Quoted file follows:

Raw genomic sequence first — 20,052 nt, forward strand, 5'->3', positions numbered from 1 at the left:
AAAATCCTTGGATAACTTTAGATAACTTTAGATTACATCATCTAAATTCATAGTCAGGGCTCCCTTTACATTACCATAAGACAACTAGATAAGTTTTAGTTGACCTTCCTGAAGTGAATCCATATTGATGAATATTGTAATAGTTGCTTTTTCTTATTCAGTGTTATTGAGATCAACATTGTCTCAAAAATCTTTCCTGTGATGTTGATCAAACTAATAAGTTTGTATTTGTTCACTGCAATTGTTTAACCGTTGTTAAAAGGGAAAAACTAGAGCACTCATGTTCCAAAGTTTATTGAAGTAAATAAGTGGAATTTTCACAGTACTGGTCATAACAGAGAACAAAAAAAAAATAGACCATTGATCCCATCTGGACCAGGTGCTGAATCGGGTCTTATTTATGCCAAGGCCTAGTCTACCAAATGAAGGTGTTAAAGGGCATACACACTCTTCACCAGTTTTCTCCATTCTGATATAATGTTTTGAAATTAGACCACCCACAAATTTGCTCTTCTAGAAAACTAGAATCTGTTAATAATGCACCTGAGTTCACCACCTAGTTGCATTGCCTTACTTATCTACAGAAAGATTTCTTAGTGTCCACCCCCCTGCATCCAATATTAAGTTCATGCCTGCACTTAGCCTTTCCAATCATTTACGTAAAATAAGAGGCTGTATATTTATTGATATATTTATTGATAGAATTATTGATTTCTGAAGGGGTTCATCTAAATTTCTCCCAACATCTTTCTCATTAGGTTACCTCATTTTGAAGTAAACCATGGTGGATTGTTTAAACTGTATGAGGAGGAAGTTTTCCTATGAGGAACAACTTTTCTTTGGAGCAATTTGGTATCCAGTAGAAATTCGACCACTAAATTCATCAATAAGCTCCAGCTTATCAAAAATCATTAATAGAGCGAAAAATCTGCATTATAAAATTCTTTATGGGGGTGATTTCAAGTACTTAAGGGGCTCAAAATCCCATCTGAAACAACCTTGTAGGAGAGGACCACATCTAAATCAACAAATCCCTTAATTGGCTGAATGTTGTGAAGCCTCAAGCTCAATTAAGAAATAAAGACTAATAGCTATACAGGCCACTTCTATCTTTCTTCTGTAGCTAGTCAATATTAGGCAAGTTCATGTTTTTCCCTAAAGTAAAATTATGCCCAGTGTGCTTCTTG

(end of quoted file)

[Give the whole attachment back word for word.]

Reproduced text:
Raw genomic sequence first — 20,052 nt, forward strand, 5'->3', positions numbered from 1 at the left:
AAAATCCTTGGATAACTTTAGATAACTTTAGATTACATCATCTAAATTCATAGTCAGGGCTCCCTTTACATTACCATAAGACAACTAGATAAGTTTTAGTTGACCTTCCTGAAGTGAATCCATATTGATGAATATTGTAATAGTTGCTTTTTCTTATTCAGTGTTATTGAGATCAACATTGTCTCAAAAATCTTTCCTGTGATGTTGATCAAACTAATAAGTTTGTATTTGTTCACTGCAATTGTTTAACCGTTGTTAAAAGGGAAAAACTAGAGCACTCATGTTCCAAAGTTTATTGAAGTAAATAAGTGGAATTTTCACAGTACTGGTCATAACAGAGAACAAAAAAAAAATAGACCATTGATCCCATCTGGACCAGGTGCTGAATCGGGTCTTATTTATGCCAAGGCCTAGTCTACCAAATGAAGGTGTTAAAGGGCATACACACTCTTCACCAGTTTTCTCCATTCTGATATAATGTTTTGAAATTAGACCACCCACAAATTTGCTCTTCTAGAAAACTAGAATCTGTTAATAATGCACCTGAGTTCACCACCTAGTTGCATTGCCTTACTTATCTACAGAAAGATTTCTTAGTGTCCACCCCCCTGCATCCAATATTAAGTTCATGCCTGCACTTAGCCTTTCCAATCATTTACGTAAAATAAGAGGCTGTATATTTATTGATATATTTATTGATAGAATTATTGATTTCTGAAGGGGTTCATCTAAATTTCTCCCAACATCTTTCTCATTAGGTTACCTCATTTTGAAGTAAACCATGGTGGATTGTTTAAACTGTATGAGGAGGAAGTTTTCCTATGAGGAACAACTTTTCTTTGGAGCAATTTGGTATCCAGTAGAAATTCGACCACTAAATTCATCAATAAGCTCCAGCTTATCAAAAATCATTAATAGAGCGAAAAATCTGCATTATAAAATTCTTTATGGGGGTGATTTCAAGTACTTAAGGGGCTCAAAATCCCATCTGAAACAACCTTGTAGGAGAGGACCACATCTAAATCAACAAATCCCTTAATTGGCTGAATGTTGTGAAGCCTCAAGCTCAATTAAGAAATAAAGACTAATAGCTATACAGGCCACTTCTATCTTTCTTCTGTAGCTAGTCAATATTAGGCAAGTTCATGTTTTTCCCTAAAGTAAAATTATGCCCAGTGTGCTTCTTG